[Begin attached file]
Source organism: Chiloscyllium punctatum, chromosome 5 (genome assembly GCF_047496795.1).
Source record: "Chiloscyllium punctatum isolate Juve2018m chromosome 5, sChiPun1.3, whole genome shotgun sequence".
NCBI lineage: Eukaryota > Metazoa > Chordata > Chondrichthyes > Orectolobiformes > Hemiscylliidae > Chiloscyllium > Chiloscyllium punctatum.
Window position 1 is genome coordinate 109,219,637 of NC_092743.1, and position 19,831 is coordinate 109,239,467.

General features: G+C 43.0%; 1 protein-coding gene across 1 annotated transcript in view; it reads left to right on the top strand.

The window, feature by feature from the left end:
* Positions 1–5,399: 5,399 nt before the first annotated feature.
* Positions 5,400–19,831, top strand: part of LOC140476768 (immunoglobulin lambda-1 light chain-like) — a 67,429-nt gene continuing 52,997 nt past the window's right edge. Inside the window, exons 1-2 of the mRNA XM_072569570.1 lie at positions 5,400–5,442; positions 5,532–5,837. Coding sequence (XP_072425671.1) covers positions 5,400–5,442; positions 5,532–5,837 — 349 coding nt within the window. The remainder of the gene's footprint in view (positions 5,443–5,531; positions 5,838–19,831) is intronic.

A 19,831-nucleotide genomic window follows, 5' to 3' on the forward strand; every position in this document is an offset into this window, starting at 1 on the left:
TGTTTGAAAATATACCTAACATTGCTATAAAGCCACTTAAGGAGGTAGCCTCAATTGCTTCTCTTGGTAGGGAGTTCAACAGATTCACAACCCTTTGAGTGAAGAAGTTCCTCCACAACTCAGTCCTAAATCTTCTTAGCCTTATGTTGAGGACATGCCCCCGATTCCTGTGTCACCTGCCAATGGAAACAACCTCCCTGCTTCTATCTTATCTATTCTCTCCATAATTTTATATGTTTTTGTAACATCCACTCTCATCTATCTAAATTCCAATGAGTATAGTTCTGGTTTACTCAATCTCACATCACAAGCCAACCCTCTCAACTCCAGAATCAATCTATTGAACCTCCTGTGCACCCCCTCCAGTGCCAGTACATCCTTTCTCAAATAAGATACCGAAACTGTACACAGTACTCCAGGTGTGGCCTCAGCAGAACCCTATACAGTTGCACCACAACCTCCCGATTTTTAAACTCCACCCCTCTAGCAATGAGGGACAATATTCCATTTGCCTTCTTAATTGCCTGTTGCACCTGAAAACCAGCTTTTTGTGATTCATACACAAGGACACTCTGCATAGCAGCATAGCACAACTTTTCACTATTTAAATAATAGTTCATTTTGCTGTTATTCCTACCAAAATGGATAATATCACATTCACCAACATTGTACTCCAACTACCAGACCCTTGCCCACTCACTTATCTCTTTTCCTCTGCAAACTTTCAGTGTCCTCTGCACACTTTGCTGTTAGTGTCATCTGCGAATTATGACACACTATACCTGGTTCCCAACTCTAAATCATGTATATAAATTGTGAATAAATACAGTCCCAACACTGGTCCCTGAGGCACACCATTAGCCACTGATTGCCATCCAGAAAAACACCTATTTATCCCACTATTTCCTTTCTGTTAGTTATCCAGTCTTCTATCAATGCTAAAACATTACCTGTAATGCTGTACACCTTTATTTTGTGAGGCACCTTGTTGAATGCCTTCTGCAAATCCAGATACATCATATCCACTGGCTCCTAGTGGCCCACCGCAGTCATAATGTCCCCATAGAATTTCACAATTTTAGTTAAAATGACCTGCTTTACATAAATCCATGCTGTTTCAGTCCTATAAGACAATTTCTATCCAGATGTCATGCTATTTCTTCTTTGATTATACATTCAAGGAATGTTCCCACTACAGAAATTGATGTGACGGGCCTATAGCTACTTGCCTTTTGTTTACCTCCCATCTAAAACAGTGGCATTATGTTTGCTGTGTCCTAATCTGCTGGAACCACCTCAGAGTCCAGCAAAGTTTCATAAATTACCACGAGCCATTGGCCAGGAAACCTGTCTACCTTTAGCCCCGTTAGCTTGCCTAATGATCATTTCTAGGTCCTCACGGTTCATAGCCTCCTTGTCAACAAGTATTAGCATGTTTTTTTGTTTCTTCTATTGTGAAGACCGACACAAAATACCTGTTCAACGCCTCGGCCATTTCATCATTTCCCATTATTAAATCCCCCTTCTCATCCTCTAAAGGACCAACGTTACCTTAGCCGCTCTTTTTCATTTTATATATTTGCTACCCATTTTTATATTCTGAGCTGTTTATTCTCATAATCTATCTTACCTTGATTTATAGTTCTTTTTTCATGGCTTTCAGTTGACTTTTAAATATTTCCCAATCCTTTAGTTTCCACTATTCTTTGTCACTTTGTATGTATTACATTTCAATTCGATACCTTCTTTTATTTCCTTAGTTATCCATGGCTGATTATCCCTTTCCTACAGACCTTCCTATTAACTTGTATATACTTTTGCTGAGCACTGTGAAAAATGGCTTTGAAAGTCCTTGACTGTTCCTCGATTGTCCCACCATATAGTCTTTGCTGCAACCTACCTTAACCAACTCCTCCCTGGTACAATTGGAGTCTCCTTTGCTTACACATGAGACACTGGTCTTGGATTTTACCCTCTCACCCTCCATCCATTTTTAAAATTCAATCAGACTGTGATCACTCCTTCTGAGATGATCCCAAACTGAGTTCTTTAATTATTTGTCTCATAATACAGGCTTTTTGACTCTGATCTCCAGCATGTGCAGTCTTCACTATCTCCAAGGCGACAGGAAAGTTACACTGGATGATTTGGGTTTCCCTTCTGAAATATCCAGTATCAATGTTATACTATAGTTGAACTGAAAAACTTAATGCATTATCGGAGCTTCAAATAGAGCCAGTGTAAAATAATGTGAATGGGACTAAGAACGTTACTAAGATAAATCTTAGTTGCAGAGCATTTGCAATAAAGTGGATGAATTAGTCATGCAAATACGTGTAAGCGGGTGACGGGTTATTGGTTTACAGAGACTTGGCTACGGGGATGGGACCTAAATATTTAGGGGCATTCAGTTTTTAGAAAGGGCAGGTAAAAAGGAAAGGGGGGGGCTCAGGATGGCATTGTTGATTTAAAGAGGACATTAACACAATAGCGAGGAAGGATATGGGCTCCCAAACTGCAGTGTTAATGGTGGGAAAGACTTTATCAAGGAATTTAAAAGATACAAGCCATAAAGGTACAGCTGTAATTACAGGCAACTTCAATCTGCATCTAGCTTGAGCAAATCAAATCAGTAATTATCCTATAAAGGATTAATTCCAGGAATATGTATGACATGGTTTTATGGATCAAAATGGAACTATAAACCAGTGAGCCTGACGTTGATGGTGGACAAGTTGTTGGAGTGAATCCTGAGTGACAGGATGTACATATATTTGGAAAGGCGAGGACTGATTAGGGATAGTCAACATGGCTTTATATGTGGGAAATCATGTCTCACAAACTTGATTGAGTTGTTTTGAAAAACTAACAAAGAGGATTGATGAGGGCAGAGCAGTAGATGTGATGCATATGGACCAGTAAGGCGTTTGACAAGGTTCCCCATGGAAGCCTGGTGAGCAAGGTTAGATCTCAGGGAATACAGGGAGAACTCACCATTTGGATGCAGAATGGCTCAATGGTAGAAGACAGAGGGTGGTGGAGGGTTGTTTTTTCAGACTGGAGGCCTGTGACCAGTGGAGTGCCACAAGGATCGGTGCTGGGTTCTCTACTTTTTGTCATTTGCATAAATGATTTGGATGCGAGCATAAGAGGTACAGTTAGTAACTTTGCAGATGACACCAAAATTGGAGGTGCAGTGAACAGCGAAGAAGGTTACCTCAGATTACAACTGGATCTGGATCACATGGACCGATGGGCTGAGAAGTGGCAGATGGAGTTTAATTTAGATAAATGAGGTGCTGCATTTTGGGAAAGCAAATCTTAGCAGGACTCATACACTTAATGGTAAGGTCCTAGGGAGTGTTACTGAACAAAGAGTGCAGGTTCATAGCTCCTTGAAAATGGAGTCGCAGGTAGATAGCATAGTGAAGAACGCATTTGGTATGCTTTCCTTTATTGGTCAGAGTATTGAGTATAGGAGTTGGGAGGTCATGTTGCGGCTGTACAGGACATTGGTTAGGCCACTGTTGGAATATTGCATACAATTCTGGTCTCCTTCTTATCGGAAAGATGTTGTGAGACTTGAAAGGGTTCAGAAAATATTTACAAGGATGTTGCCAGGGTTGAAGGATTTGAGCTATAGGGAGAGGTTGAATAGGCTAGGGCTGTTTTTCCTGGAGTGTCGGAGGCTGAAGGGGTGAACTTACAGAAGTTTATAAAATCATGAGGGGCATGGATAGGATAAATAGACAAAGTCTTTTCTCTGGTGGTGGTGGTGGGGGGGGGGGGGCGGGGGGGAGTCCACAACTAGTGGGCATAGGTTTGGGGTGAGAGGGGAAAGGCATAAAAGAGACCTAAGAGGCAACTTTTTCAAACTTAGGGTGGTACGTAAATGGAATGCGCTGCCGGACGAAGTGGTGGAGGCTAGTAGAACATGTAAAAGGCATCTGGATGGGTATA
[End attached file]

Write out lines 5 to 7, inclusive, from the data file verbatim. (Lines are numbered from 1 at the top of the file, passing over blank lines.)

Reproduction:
General features: G+C 43.0%; 1 protein-coding gene across 1 annotated transcript in view; it reads left to right on the top strand.

The window, feature by feature from the left end:
* Positions 1–5,399: 5,399 nt before the first annotated feature.